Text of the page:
For every box-office smash in Ryan Reynolds' Hollywood career, there's always been a misconceived let-down. It's time for a rethink and a reboot, the actor tells James Mottram
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The ethics of pet food: Why are we are so selective in how we show animals our love?

The ethics of pet food

Why are we are so selective in how we show animals our love?
How Tansy Davies turned 9/11 into her opera 'Between Worlds'

How a composer turned 9/11 into her opera 'Between Worlds'

Tansy Davies makes her operatic debut with a work about the attack on the Twin Towers. Despite the topic, she says it is a life-affirming piece
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11 best bedside tables

It could be the first thing you see in the morning, so make it work for you. We find night stands, tables and cabinets to wake up to
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Italy vs England player ratings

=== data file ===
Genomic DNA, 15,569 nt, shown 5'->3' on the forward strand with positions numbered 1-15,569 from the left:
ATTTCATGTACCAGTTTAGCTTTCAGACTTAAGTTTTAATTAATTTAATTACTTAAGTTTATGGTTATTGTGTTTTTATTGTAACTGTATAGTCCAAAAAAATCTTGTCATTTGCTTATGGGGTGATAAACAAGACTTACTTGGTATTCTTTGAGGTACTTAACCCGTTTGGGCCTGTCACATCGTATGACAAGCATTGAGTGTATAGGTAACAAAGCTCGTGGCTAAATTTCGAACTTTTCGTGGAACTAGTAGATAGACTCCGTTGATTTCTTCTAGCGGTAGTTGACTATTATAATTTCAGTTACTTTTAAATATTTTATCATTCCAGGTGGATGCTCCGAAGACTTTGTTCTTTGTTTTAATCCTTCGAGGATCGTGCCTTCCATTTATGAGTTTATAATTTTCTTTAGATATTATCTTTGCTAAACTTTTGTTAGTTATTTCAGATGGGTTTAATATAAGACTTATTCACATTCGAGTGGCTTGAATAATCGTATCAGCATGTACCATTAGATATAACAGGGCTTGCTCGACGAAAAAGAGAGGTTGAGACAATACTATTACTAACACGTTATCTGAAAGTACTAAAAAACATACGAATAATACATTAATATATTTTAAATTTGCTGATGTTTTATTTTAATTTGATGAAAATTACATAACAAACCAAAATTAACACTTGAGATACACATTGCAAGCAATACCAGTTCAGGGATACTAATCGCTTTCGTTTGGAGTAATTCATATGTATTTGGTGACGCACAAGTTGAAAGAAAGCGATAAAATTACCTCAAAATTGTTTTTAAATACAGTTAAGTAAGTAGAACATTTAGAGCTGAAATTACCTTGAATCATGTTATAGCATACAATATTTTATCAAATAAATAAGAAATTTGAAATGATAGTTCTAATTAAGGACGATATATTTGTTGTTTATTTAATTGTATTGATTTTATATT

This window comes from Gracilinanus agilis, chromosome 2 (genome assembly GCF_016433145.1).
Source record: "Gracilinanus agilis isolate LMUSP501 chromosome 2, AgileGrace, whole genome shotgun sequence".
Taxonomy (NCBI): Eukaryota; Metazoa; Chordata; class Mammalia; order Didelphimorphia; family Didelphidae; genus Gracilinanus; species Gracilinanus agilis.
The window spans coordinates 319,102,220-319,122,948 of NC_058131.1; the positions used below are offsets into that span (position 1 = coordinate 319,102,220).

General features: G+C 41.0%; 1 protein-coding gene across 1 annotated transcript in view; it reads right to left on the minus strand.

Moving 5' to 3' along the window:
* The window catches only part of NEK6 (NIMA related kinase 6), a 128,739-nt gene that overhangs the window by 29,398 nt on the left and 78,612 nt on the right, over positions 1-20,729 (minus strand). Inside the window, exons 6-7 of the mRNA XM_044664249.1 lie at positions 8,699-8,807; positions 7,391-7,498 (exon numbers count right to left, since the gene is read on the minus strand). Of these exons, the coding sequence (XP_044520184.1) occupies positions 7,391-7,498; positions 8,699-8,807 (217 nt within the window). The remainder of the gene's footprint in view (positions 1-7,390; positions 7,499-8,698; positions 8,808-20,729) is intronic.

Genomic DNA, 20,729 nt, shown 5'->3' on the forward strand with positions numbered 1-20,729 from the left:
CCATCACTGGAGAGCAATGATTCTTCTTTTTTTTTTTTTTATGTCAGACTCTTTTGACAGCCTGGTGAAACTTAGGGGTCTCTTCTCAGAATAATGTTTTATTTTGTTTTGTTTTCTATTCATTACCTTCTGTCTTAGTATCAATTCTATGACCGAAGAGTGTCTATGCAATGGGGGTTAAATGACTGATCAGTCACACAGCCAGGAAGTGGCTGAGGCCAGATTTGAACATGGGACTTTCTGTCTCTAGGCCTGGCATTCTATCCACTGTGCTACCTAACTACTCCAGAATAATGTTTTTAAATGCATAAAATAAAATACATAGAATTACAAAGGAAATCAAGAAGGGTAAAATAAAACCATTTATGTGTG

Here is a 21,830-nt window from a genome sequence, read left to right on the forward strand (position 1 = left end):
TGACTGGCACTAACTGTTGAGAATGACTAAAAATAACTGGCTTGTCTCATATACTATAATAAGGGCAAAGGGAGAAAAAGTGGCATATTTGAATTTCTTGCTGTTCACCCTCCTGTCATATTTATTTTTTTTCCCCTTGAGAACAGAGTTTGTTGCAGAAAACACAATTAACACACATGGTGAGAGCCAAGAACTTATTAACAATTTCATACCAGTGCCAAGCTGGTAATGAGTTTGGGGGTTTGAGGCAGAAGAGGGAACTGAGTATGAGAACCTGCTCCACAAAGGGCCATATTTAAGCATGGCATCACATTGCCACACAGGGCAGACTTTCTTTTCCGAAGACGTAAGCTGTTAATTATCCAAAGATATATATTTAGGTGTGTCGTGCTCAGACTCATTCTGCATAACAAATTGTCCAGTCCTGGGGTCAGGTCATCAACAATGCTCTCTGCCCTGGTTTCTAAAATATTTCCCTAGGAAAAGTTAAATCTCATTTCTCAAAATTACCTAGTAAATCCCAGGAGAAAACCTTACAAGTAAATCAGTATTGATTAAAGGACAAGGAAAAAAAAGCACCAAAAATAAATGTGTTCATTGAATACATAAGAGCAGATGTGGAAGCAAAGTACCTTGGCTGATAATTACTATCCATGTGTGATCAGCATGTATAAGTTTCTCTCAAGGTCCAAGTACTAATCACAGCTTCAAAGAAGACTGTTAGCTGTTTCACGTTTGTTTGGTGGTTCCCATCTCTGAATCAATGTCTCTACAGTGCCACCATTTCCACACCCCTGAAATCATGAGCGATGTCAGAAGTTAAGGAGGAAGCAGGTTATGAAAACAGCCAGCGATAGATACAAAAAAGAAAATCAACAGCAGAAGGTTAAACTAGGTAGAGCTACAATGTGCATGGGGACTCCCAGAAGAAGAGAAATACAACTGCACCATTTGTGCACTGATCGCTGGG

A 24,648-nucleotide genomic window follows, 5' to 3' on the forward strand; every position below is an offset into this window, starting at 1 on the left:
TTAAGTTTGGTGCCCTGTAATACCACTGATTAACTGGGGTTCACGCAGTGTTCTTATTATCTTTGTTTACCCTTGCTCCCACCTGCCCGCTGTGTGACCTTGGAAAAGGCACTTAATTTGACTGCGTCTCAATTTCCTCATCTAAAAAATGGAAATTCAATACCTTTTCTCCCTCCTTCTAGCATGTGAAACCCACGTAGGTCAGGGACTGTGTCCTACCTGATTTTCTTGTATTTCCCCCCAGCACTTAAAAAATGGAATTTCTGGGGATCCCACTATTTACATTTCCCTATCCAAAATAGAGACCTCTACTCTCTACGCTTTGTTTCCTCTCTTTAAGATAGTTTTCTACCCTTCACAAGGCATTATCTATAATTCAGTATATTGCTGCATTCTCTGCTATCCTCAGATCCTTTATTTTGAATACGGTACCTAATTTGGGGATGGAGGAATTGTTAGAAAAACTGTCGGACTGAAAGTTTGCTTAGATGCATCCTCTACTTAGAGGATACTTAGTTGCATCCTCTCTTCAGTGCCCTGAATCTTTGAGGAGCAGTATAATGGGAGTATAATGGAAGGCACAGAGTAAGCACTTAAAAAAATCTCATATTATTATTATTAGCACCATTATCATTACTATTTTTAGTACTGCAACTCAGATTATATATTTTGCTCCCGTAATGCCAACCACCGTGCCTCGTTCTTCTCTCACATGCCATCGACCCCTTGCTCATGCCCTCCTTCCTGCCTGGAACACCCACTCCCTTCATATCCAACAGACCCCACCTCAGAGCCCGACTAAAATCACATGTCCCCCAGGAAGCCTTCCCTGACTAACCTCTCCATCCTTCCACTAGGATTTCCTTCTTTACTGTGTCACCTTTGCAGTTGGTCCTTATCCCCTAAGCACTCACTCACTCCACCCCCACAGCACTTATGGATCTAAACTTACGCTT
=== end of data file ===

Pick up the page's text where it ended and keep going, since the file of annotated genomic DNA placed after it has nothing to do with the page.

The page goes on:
Did Townsend's goal see him beat Kane and Rooney to top marks?
Danny Higginbotham: An underdog's tale of making the most of it

An underdog's tale of making the most of it

Danny Higginbotham on being let go by Manchester United, annoying Gordon Strachan, utilising his talents to the full at Stoke and plunging into the world of analysis
Audley Harrison's abusers forget the debt he's due, but Errol Christie will always remember what he owes the police

Steve Bunce: Inside Boxing

Audley Harrison's abusers forget the debt he's due, but Errol Christie will always remember what he owes the police
No postcode? No vote

Floating voters

How living on a houseboat meant I didn't officially 'exist'
Louis Theroux's affable Englishman routine begins to wear thin

By Reason of Insanity

Louis Theroux's affable Englishman routine begins to wear thin
Power dressing is back – but no shoulderpads!

Power dressing is back

But banish all thoughts of Eighties shoulderpads
Spanish stone-age cave paintings 'under threat' after being re-opened to the public

Spanish stone-age cave paintings in Altamira 'under threat'

Caves were re-opened to the public